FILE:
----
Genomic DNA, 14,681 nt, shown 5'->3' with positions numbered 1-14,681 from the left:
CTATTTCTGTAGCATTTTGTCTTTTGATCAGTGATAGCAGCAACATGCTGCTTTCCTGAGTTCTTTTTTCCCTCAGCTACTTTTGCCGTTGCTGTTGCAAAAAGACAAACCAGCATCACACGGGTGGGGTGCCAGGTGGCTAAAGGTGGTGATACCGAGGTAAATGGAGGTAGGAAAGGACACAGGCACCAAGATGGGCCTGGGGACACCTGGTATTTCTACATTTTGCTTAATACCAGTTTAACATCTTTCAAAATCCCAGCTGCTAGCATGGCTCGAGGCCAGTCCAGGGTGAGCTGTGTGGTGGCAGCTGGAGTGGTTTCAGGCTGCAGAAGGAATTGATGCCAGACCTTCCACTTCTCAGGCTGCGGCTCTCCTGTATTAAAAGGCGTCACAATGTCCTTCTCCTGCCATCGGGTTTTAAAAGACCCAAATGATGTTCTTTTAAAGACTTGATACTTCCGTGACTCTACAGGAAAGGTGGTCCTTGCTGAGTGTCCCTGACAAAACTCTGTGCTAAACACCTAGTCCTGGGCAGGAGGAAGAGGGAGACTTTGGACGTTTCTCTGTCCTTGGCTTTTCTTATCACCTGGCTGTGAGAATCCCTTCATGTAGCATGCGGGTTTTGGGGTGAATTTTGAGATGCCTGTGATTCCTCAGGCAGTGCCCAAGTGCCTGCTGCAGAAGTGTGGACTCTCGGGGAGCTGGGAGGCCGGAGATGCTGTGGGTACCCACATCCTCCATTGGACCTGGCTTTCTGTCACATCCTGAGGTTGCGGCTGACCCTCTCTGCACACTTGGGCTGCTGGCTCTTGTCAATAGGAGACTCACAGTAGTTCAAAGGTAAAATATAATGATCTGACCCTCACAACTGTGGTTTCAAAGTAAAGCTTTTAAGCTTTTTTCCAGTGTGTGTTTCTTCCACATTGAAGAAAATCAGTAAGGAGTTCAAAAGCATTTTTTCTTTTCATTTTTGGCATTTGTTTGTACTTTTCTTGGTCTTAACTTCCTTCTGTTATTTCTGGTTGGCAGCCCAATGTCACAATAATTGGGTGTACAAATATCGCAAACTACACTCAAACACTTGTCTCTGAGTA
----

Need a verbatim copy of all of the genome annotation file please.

Genomic DNA, 14,681 nt, shown 5'->3' with positions numbered 1-14,681 from the left:
CTATTTCTGTAGCATTTTGTCTTTTGATCAGTGATAGCAGCAACATGCTGCTTTCCTGAGTTCTTTTTTCCCTCAGCTACTTTTGCCGTTGCTGTTGCAAAAAGACAAACCAGCATCACACGGGTGGGGTGCCAGGTGGCTAAAGGTGGTGATACCGAGGTAAATGGAGGTAGGAAAGGACACAGGCACCAAGATGGGCCTGGGGACACCTGGTATTTCTACATTTTGCTTAATACCAGTTTAACATCTTTCAAAATCCCAGCTGCTAGCATGGCTCGAGGCCAGTCCAGGGTGAGCTGTGTGGTGGCAGCTGGAGTGGTTTCAGGCTGCAGAAGGAATTGATGCCAGACCTTCCACTTCTCAGGCTGCGGCTCTCCTGTATTAAAAGGCGTCACAATGTCCTTCTCCTGCCATCGGGTTTTAAAAGACCCAAATGATGTTCTTTTAAAGACTTGATACTTCCGTGACTCTACAGGAAAGGTGGTCCTTGCTGAGTGTCCCTGACAAAACTCTGTGCTAAACACCTAGTCCTGGGCAGGAGGAAGAGGGAGACTTTGGACGTTTCTCTGTCCTTGGCTTTTCTTATCACCTGGCTGTGAGAATCCCTTCATGTAGCATGCGGGTTTTGGGGTGAATTTTGAGATGCCTGTGATTCCTCAGGCAGTGCCCAAGTGCCTGCTGCAGAAGTGTGGACTCTCGGGGAGCTGGGAGGCCGGAGATGCTGTGGGTACCCACATCCTCCATTGGACCTGGCTTTCTGTCACATCCTGAGGTTGCGGCTGACCCTCTCTGCACACTTGGGCTGCTGGCTCTTGTCAATAGGAGACTCACAGTAGTTCAAAGGTAAAATATAATGATCTGACCCTCACAACTGTGGTTTCAAAGTAAAGCTTTTAAGCTTTTTTCCAGTGTGTGTTTCTTCCACATTGAAGAAAATCAGTAAGGAGTTCAAAAGCATTTTTTCTTTTCATTTTTGGCATTTGTTTGTACTTTTCTTGGTCTTAACTTCCTTCTGTTATTTCTGGTTGGCAGCCCAATGTCACAATAATTGGGTGTACAAATATCGCAAACTACACTCAAACACTTGTCTCTGAGTA